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New elevator technology give tall buildings a lift

Peter Kenter
New elevator technology give tall buildings a lift

The world’s tallest buildings also require the world’s most extensive elevators. A new highrise elevator technology — UltraRope by KONE Corporation — promises to replace steel cables with a lightweight carbon fibre design, that can support elevators in shafts of up to a full kilometre in height.

"We started to look at this concept about eight years ago," says Aaron Ites, marketing director, KONE Americas. "There are currently only a handful of buildings taller than 500 metres, but when we looked at projects planned for the next five to 10 years, we definitely saw a wave of construction that was going to push the limits of tall building design. We realized that there had to be a better design for elevators to support them."

Traditional steel elevator cables offer considerable strength, but are limited by their weight. After about 500 metres, the cable itself becomes so heavy that it becomes difficult to support. The moving parts of a traditional steel cable-supported elevator carrying 24 passengers can weigh as much as 27,000 kilograms.

UltraRope replaces steel with significantly lighter carbon fibre encased in a high-friction coating. It was developed at KONE’s research and development facilities in Finland.

The company’s Tytyri facility offers a 300-metre underground test shaft located next to a limestone mine.

"They’re clever people," says Ites. "The result was a lightweight cable made of a carbon fibre core encapsulated in a translucent coating, with four strands comprising one belt."

KONE promises the cable won’t stretch over time. The coating is expected to extend the life of the elevator cable to about twice that of steel cable, while eliminating the need for lubrication.

The first installation of UltraRope in September 2013 was at the Marina Bay Sands resort in Singapore, where it was employed in a 195-metre shaft of the resort’s third tower.

"While the most obvious advantage of the system is the height to which we can extend elevators, a lighter support system offers significantly reduced energy consumption in taller buildings," says Ites.

KONE estimates that as many as 3,000 of the world’s tallest buildings could see significant energy savings by retrofitting their elevators with a lightweight cabling system. The company calculates that using UltraRope in a 500-metre elevator could reduce energy consumption by 15 per cent.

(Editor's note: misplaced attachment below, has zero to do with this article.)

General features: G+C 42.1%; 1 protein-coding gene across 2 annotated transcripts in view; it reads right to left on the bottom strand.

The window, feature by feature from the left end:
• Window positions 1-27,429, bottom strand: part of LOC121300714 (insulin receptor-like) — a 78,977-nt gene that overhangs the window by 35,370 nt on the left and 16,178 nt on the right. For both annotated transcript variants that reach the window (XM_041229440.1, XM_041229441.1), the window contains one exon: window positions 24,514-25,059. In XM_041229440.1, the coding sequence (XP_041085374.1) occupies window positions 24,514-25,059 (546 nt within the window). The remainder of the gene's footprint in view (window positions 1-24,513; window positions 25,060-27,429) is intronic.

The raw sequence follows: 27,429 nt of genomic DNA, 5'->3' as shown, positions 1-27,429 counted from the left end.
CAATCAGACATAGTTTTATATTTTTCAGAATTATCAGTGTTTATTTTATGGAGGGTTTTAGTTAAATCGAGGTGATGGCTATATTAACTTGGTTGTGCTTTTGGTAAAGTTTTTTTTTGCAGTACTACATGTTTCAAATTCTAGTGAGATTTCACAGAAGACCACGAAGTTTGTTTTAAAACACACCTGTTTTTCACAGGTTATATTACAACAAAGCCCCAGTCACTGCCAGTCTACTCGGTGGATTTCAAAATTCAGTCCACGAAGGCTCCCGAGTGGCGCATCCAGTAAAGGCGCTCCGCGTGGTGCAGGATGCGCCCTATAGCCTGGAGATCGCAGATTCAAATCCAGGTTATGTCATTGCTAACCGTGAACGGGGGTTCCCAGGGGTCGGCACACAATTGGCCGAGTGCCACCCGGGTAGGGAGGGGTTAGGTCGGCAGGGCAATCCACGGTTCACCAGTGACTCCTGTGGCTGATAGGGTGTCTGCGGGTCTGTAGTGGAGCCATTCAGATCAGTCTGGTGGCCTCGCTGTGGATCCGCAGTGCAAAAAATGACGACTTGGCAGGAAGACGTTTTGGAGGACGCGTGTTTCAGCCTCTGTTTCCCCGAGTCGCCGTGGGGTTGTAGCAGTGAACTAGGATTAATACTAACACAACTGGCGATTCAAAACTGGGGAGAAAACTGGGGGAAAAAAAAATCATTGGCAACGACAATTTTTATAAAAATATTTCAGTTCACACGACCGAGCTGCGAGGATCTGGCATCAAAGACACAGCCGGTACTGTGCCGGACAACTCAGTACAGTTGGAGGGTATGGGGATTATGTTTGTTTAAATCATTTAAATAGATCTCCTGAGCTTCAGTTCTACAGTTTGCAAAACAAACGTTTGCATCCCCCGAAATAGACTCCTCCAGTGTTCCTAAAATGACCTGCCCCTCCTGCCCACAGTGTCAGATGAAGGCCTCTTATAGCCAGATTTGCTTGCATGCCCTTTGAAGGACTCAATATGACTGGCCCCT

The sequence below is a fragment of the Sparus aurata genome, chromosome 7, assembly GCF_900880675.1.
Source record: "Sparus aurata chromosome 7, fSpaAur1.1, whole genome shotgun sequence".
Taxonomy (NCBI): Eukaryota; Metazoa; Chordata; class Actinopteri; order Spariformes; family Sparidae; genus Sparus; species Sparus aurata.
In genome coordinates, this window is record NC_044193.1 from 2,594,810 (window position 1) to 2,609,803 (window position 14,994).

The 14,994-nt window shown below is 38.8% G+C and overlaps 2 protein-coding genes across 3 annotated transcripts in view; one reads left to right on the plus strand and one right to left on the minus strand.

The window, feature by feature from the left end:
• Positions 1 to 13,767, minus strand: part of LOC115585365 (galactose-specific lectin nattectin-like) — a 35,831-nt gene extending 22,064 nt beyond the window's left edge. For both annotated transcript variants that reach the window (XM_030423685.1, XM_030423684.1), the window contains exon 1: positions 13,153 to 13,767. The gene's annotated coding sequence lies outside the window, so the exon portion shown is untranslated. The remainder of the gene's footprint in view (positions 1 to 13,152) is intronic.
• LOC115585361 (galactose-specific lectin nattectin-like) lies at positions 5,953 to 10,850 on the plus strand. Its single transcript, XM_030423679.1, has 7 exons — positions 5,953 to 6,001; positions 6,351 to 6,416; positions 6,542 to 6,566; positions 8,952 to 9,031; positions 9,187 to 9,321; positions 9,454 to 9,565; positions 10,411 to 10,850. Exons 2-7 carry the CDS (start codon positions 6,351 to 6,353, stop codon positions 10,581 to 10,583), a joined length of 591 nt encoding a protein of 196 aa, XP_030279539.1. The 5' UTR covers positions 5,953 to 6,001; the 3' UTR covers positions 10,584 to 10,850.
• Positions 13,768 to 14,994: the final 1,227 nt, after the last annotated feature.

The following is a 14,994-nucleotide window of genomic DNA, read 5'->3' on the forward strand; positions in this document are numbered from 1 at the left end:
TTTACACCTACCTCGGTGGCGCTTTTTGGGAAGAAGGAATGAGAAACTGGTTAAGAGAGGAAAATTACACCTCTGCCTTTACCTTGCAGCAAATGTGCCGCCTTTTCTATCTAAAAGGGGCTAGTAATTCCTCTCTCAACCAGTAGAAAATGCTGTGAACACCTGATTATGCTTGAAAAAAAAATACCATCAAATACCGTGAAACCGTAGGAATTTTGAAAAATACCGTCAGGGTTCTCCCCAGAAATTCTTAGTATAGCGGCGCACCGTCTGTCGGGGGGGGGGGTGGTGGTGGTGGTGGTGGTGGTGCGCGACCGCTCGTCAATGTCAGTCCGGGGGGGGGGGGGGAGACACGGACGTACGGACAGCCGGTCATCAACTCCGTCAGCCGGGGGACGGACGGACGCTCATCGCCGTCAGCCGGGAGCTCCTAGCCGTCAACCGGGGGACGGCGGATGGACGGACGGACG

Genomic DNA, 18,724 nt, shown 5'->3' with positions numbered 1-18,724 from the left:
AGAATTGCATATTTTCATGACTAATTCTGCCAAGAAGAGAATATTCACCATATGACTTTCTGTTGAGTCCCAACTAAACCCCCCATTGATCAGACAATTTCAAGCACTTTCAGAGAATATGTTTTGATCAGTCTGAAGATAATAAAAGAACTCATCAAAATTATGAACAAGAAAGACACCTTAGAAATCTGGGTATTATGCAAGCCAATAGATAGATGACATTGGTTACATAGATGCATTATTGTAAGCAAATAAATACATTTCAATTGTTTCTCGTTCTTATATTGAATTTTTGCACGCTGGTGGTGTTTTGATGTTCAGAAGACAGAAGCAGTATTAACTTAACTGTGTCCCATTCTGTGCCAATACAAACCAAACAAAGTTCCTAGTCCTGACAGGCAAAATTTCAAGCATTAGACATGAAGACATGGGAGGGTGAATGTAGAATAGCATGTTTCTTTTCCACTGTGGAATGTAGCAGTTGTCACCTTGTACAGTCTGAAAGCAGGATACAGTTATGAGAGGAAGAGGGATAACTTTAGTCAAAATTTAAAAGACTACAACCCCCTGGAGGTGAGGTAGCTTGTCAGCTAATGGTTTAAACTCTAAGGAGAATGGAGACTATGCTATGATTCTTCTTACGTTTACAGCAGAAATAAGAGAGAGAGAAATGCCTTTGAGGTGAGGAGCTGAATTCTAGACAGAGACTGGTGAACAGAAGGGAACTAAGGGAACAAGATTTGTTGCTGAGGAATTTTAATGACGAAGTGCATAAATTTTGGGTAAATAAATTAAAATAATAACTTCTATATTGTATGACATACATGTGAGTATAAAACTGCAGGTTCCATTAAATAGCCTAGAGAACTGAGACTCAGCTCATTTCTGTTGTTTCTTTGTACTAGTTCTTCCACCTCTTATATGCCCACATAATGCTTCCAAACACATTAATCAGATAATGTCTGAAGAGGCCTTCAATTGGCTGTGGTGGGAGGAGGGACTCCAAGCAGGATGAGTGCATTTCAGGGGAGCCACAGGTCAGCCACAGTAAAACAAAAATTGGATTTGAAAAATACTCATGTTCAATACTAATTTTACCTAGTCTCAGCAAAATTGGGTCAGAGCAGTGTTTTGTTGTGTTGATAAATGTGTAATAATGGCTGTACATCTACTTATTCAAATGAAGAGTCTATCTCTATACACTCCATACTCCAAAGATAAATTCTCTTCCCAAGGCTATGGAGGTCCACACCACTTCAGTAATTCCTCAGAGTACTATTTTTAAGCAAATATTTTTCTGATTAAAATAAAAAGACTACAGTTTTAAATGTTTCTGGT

UltraRope’s tallest project is the Kingdom Tower, currently under construction in Jeddah, Saudi Arabia. KONE was recently selected as the project’s vertical transportation provider.

The building will feature 65 KONE elevators and escalators, including the world’s highest single elevator rise at 660 metres. The structure will be a full kilometre in height on the proposed completion date in 2018.

In order to maximize elevator efficiency, the building design features the world’s fastest double decker elevators, which will travel at speeds greater than 10 metres per second.

It will employ seven DoubleDeck MiniSpace units, which offer two access levels for passengers, allowing some to enter on a lower level of the car and others to enter at a higher level using a small escalator.

"One of the big challenges when you get a building this tall is that if you don’t consider the elevator design carefully, you can end up with a building with a footprint that’s dominated by elevator shafts," says Ites. "By carefully planning the elevator system, you can reserve more of the valuable footprint to lease to tenants."

Elevator installation on Kingdom Tower will be handled by KONE Areeco, KONE’s Saudi Arabian joint venture company on behalf of the builder, Saudi Bin Laden Group. The building was designed by architect Adrian Smith and Gordon Gill Architecture.

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